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  • Writer's pictureDanny Shaw

Taking no prisoners?

Now we know why the Government is planning to spend £4 billion on new prisons.

It's not, as I suggested in my previous post, because ministers want to cut overcrowding or close outdated jails, both of which would be laudable aims.

It's simply because, without a dramatic increase in capacity, they will run out of room for prisoners.

That has become clear thanks to the latest prison population projections for England and Wales. Published today by the Ministry of Justice (MoJ), they make for startling reading.

The jail population, which is currently less than 79,000, is forecast to rise by 20,000 in six years. Yes, 20,000 in six years.

Even by the standards of Britain's post-war love affair with incarceration that is a huge increase in a comparatively short period of time.

And while there are many people who would welcome a tougher approach to sentencing, with more offenders being locked up, there aren't enough cells to accommodate a rise on that scale.

According to the MoJ, "useable operational capacity", in other words, the number of places available in prisons, is currently around 81,400. But the prison population is projected to grow to over 88,000 in just two years before climbing to 98,700 by September 2026. There are other "scenarios", set out by MoJ statisticians, under which the population rises even faster and further, hitting 100,000 in 2025.

The projected increase is partly down to sentencing changes which will result in longer jail terms for serious offenders.

But the main reason, according to the MoJ, is the expected surge in the number of police due to the Government's well-publicised campaign to hire an extra 20,000 officers by 2023. Individual forces also have their own, separate, recruitment initiatives which will add a further 3,400 to the total.

It was always anticipated that a rise in police officer numbers would lead to an increase in arrests, charges and convictions, resulting in more people being jailed, but this is the first time the effect has been publicly quantified.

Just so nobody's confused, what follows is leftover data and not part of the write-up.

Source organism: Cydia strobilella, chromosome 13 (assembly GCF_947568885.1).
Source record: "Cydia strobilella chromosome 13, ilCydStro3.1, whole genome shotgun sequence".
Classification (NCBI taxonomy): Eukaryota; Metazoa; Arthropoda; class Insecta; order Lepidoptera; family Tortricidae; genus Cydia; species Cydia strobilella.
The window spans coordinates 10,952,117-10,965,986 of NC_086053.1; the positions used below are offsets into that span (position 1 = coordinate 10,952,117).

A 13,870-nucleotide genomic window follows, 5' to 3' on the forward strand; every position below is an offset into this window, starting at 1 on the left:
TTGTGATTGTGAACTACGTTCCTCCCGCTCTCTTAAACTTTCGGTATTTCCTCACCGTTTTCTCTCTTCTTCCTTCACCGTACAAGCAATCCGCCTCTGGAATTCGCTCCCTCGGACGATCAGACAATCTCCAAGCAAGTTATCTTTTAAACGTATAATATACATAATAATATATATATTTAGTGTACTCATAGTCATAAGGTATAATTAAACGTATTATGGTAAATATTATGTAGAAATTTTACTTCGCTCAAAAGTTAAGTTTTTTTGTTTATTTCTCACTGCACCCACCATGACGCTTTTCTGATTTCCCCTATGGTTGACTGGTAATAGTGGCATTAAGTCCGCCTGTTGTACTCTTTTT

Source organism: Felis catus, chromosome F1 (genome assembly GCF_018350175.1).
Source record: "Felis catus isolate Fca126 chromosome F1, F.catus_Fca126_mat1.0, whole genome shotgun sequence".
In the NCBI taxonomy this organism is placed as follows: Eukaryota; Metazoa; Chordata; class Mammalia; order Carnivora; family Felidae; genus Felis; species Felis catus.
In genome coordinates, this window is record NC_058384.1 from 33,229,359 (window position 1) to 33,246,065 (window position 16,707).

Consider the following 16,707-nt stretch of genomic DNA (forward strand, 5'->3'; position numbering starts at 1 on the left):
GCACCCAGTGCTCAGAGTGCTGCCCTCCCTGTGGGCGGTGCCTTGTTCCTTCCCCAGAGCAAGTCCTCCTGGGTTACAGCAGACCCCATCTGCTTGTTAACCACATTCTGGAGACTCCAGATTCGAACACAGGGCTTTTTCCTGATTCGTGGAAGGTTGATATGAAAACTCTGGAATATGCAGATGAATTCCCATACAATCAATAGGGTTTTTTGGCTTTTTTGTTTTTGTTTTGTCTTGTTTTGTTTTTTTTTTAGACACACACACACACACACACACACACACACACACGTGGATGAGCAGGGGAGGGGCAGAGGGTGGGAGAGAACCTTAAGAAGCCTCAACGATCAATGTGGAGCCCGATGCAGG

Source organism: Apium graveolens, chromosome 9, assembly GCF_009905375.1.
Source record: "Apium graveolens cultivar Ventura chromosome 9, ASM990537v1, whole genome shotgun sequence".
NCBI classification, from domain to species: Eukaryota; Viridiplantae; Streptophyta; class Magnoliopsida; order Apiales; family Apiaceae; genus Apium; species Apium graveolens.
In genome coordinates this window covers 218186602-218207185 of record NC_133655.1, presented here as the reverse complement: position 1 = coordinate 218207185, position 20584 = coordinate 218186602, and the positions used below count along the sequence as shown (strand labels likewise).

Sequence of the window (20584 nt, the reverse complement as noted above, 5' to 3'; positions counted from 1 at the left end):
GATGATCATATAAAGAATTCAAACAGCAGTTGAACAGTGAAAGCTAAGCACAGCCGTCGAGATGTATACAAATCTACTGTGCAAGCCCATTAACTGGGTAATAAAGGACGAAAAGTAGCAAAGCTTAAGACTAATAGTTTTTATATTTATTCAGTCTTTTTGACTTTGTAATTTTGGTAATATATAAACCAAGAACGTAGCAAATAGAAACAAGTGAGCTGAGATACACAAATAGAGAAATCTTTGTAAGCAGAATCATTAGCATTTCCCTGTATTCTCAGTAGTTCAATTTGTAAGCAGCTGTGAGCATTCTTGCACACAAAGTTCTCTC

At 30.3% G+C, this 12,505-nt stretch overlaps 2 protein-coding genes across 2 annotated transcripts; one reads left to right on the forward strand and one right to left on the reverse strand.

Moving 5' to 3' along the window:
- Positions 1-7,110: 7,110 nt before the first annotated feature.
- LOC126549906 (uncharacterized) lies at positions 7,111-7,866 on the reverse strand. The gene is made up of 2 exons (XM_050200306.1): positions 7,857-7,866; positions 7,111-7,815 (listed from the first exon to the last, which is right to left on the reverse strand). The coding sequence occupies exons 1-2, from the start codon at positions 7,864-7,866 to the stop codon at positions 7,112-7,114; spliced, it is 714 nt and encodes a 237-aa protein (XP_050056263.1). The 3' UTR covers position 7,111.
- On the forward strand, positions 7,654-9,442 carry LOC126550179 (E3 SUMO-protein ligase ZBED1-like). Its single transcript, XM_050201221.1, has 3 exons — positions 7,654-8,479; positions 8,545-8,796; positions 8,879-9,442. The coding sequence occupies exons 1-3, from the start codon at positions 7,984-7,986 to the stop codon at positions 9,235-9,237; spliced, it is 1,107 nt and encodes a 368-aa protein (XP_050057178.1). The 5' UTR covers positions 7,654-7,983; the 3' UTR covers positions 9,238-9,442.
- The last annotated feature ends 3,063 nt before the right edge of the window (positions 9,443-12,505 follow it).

Yesterday, the Chancellor said the Government's prison building plans would provide an additional 18,000 places, around 4,500 more than previously announced. But it takes a long time for places to come on stream - either in new jails or at existing sites.

Only three new prisons have been confirmed: HMP Five Wells is due to open in Northamptonshire next year; in 2022, a new prison at Glen Parva, Leicestershire, will be completed; and by 2024, a facility near Full Sutton, Yorkshire, is due to open. The new establishments will add around 5,000 to total capacity. There are other proposals, to construct new house-blocks at existing prison locations, but capacity will still be far short of the projected population. If the estimates are even broadly accurate, the Government will be short of cells within a few years. In 2024, the population is forecast to hit 96,000 - yet there will be only around 87,000 places, on the basis of the current, published plans.

The projections, of course, may turn out to be incorrect; they've not always been reliable in the past and predicting the prison population is notoriously difficult - who would ever have thought 12 months ago that it would fall by 5,000, as it has done, largely because of the pandemic?

Or, perhaps the Ministry of Justice has something up its sleeve. After all, ministers have said they want to build three other prisons - in north-west and south-east England.

But the locations have yet to be identified. Planning permission will have to be sought and agreed; contracts awarded; sites cleared. It will take many years.

And the clock is ticking.

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